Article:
Civil Air Patrol has three main symbols-the Seal, Command Insignia and Logo. While all three symbols have different purposes and usages, they are all derived from the original CAP insignia which we discussed in Part One.
The Civil Air Patrol seal is the legal seal of the organization and is most commonly found on official documents, letterhead and business cards when the use of the CAP Seal would be more appropriate than the CAP Logo (which we will discuss in a future post.) The CAP Seal is also used on the CAP blue polo shirt uniform.
As you can see the Civil Air Patrol Seal (below) is derived from the Seal of the United States Air Force (bottom) and incorporates the CAP propeller in triangle first seen on the original CAP insignia. An earlier version of the Seal had the words "Civil Air Patrol" at the top of the circle and "Auxiliary United States Air Force" on the bottom-which was succeeded by the current seal in the early 1980's.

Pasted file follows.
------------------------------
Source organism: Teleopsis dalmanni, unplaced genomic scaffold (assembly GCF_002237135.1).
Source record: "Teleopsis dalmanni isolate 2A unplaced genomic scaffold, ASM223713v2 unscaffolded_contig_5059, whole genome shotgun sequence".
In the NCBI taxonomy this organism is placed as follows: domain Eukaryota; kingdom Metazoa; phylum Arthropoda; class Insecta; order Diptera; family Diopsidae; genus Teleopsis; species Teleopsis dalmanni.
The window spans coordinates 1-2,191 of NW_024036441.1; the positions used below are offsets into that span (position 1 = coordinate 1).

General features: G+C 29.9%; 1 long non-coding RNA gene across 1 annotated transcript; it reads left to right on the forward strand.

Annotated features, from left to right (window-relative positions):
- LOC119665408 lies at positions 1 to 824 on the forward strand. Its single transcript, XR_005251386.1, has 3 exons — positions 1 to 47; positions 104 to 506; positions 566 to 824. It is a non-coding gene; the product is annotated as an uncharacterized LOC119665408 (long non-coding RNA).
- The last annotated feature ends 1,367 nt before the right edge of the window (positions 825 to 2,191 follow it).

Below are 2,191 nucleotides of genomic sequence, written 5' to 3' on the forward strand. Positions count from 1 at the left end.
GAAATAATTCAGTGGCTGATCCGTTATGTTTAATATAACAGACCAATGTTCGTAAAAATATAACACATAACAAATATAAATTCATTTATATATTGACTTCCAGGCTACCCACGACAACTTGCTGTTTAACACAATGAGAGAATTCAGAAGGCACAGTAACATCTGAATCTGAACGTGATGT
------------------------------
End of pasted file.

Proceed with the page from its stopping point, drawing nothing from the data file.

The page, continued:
Here is the official description of the Seal according to CAPR 900-2:
(1) Crest. The crest includes the American eagle, which is symbolic of the United States and air-striking power; the cloud formation behind the eagle depicts the creation of a new firmament; and the twists of the wreaths beneath the eagle incorporate the colors of the basic shield design
(2) Shield. The CAP logo is superimposed on the shield.
(3) Encircling Stars. The encircling 13 stars represent the original 13 colonies of the United States, and the three set apart at the top of the design portray the three departments within the Department of Defense —the Army, Navy and Air Force.
CAP is proud of our connection with the US Air Force and to serve as it's Auxiliary! Did you know that in 2015 Civil Air Patrol was named a full member of the US Air Force Total Force when performing missions as the USAF Auxiliary?
Next time we will discuss the Command Insignia most commonly worn on flight duty uniforms and found on CAP aircraft and vehicles and the Logo.